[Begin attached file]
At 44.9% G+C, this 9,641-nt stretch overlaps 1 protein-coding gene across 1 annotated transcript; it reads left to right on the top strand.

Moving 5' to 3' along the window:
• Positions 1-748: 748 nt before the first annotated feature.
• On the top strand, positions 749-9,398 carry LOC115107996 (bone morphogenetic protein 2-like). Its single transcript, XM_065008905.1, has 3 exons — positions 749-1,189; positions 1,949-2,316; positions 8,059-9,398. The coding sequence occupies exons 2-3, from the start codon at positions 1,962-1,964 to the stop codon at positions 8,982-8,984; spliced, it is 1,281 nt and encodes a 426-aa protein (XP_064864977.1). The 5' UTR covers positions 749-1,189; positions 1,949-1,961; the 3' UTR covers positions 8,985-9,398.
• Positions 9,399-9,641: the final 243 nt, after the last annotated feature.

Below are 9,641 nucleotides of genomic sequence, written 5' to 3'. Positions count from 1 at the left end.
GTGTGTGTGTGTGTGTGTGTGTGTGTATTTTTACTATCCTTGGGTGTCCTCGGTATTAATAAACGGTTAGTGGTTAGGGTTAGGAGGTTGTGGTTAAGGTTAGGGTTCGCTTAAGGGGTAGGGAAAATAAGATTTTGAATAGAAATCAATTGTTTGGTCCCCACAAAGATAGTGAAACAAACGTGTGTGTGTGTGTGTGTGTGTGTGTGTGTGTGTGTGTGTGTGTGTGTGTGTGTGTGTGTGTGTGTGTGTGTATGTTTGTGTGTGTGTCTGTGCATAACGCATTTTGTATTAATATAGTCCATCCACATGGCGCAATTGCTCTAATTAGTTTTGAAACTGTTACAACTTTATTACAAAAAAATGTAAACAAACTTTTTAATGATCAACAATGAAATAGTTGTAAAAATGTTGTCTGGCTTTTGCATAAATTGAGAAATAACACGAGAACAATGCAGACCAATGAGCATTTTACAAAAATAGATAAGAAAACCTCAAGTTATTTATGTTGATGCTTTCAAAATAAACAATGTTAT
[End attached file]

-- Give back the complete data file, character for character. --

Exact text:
At 44.9% G+C, this 9,641-nt stretch overlaps 1 protein-coding gene across 1 annotated transcript; it reads left to right on the top strand.

Moving 5' to 3' along the window:
• Positions 1-748: 748 nt before the first annotated feature.
• On the top strand, positions 749-9,398 carry LOC115107996 (bone morphogenetic protein 2-like). Its single transcript, XM_065008905.1, has 3 exons — positions 749-1,189; positions 1,949-2,316; positions 8,059-9,398. The coding sequence occupies exons 2-3, from the start codon at positions 1,962-1,964 to the stop codon at positions 8,982-8,984; spliced, it is 1,281 nt and encodes a 426-aa protein (XP_064864977.1). The 5' UTR covers positions 749-1,189; positions 1,949-1,961; the 3' UTR covers positions 8,985-9,398.
• Positions 9,399-9,641: the final 243 nt, after the last annotated feature.

Below are 9,641 nucleotides of genomic sequence, written 5' to 3'. Positions count from 1 at the left end.
GTGTGTGTGTGTGTGTGTGTGTGTGTATTTTTACTATCCTTGGGTGTCCTCGGTATTAATAAACGGTTAGTGGTTAGGGTTAGGAGGTTGTGGTTAAGGTTAGGGTTCGCTTAAGGGGTAGGGAAAATAAGATTTTGAATAGAAATCAATTGTTTGGTCCCCACAAAGATAGTGAAACAAACGTGTGTGTGTGTGTGTGTGTGTGTGTGTGTGTGTGTGTGTGTGTGTGTGTGTGTGTGTGTGTGTGTGTGTGTATGTTTGTGTGTGTGTCTGTGCATAACGCATTTTGTATTAATATAGTCCATCCACATGGCGCAATTGCTCTAATTAGTTTTGAAACTGTTACAACTTTATTACAAAAAAATGTAAACAAACTTTTTAATGATCAACAATGAAATAGTTGTAAAAATGTTGTCTGGCTTTTGCATAAATTGAGAAATAACACGAGAACAATGCAGACCAATGAGCATTTTACAAAAATAGATAAGAAAACCTCAAGTTATTTATGTTGATGCTTTCAAAATAAACAATGTTAT